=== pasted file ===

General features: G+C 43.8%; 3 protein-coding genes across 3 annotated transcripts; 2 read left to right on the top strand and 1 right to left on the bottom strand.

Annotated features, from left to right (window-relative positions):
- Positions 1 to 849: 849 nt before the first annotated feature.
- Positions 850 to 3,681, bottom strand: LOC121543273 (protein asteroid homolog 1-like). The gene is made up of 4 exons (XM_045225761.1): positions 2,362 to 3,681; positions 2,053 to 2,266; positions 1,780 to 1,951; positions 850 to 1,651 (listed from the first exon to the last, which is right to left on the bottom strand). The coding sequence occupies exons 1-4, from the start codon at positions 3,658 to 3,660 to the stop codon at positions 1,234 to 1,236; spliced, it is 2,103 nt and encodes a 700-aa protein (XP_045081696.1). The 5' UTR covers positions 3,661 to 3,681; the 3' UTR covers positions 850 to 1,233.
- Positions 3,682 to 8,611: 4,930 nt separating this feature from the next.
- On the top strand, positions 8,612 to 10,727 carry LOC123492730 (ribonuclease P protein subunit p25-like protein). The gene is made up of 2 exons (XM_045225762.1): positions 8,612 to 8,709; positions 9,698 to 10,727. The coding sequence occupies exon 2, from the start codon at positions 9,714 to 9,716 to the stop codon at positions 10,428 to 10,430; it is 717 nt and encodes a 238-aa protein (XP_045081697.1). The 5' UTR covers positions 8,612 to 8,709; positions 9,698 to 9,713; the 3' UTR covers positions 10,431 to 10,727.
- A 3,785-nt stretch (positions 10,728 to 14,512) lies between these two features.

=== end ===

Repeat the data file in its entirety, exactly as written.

General features: G+C 43.8%; 3 protein-coding genes across 3 annotated transcripts; 2 read left to right on the top strand and 1 right to left on the bottom strand.

Annotated features, from left to right (window-relative positions):
- Positions 1 to 849: 849 nt before the first annotated feature.
- Positions 850 to 3,681, bottom strand: LOC121543273 (protein asteroid homolog 1-like). The gene is made up of 4 exons (XM_045225761.1): positions 2,362 to 3,681; positions 2,053 to 2,266; positions 1,780 to 1,951; positions 850 to 1,651 (listed from the first exon to the last, which is right to left on the bottom strand). The coding sequence occupies exons 1-4, from the start codon at positions 3,658 to 3,660 to the stop codon at positions 1,234 to 1,236; spliced, it is 2,103 nt and encodes a 700-aa protein (XP_045081696.1). The 5' UTR covers positions 3,661 to 3,681; the 3' UTR covers positions 850 to 1,233.
- Positions 3,682 to 8,611: 4,930 nt separating this feature from the next.
- On the top strand, positions 8,612 to 10,727 carry LOC123492730 (ribonuclease P protein subunit p25-like protein). The gene is made up of 2 exons (XM_045225762.1): positions 8,612 to 8,709; positions 9,698 to 10,727. The coding sequence occupies exon 2, from the start codon at positions 9,714 to 9,716 to the stop codon at positions 10,428 to 10,430; it is 717 nt and encodes a 238-aa protein (XP_045081697.1). The 5' UTR covers positions 8,612 to 8,709; positions 9,698 to 9,713; the 3' UTR covers positions 10,431 to 10,727.
- A 3,785-nt stretch (positions 10,728 to 14,512) lies between these two features.